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Henry IV, Part 2

A scene from Henry IV, Part 2

Introduction to the play

Henry IV, Part 2 is the only Shakespeare play that is a “sequel,” in the modern sense, to an earlier play of his. Like most sequels, it repeats many elements from the previous work, Henry IV, Part 1. This play again puts on stage Henry IV’s son, Prince Hal, who continues to conceal his potential greatness by consorting with tavern dwellers, including the witty Sir John Falstaff.

As in Part 1, Prince Hal and Falstaff seek to best each other in conversation, while Falstaff tries to ingratiate himself with Hal and Hal disdains him. Part 2 adds some fresh characters, the rural justices Shallow and Silence and Shallow’s household. Political rebellion, while important to the plot, does not loom as large as in Part 1. There are no glorious champions; combat is replaced by deception, cunning, and treachery.

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Cover of the Folger Shakespeare edition of Henry IV, Part 2

The Folger Shakespeare

Our bestselling editions of Shakespeare's plays and poems

… He hath eaten me out of house and home.

Act 2, scene 1, line 76

Uneasy lies the head that wears a crown.

Act 3, scene 1, line 31

Henry IV, Part 2 in our collection

A selection of Folger collection items related to Henry IV, Part 2. Find more in our digital image collection

Robert Smirke. Falstaff rebuked. Oil on canvas, ca. 1795
Act 4, scene 5: The prince is about to take the crown from the king. By Alexandre Bida.
Bardolph refused admittance

Essays and resources from The Folger Shakespeare

Henry IV, Part 2

Learn more about the play, its language, and its history from the experts behind our edition.

About Shakespeare’s Henry IV, Part 2
An introduction to the plot, themes, and characters in the play

Reading Shakespeare’s Language
A guide for understanding Shakespeare’s words, sentences, and wordplay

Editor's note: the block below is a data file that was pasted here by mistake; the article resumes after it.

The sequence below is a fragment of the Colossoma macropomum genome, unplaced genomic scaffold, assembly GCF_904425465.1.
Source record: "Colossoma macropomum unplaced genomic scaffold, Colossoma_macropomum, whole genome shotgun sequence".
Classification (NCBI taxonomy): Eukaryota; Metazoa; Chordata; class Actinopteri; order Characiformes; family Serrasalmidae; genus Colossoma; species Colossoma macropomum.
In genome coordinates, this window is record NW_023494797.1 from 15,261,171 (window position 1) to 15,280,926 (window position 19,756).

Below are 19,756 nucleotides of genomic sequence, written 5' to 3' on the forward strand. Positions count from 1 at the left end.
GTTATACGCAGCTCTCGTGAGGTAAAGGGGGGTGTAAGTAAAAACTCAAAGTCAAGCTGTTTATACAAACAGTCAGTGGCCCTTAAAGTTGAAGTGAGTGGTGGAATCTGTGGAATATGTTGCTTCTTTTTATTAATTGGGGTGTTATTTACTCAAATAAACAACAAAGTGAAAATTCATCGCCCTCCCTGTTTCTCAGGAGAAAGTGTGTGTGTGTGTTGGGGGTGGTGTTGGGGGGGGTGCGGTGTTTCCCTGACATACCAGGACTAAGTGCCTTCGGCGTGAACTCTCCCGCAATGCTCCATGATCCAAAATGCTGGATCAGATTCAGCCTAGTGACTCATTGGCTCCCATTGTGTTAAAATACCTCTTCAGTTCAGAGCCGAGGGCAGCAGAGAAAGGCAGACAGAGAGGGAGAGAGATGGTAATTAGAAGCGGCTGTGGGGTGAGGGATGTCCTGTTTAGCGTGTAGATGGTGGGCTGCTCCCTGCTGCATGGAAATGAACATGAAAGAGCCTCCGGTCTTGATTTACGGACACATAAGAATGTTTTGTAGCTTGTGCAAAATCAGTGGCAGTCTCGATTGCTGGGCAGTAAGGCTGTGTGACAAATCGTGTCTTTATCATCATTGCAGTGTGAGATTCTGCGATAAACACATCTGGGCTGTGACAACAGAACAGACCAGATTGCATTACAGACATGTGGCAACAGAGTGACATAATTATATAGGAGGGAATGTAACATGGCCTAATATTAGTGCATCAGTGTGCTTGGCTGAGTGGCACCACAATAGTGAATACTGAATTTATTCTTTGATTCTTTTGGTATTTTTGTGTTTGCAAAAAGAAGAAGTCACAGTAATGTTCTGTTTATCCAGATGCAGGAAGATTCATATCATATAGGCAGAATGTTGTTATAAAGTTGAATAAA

An Introduction to This Text
A description of the publishing history of the play and our editors’ approach to this edition

Shakespeare and his world

Learn more about Shakespeare, his theater, and his plays from the experts behind our editions.

Shakespeare’s Life
An essay about Shakespeare and the time in which he lived

Shakespeare’s Theater
An essay about what theaters were like during Shakespeare’s career

The Publication of Shakespeare’s Plays
An essay about how Shakespeare’s plays were published

Related blog posts and podcasts

Teaching Henry IV, Part 2

Early printed texts

Henry IV, Part 2 was first published in 1600 in a quarto that has survived in two different versions. The first (Qa) is missing the scene that we know as 3.1; the second (Qb) includes it. The play was not printed again until its inclusion in the 1623 First Folio (F1). The F1 text has significant differences from the earlier quartos, including substantial additional passages concerning figures in the rebels’ party, the deletion of oaths, and some differences in punctuation, syntax, and stage directions. Modern editors have not come to a consensus about the reason for these differences or about how to handle them today, although most editions provide some sort of combination of Q and F1. The Folger edition is based on the Q text (preferring Qa where possible) and including F1 where Q seems defective. Language that appears only in Q is indicated with square brackets; language that appears only in F1 is marked off with pointed brackets.

First Quarto (Qb; 1600)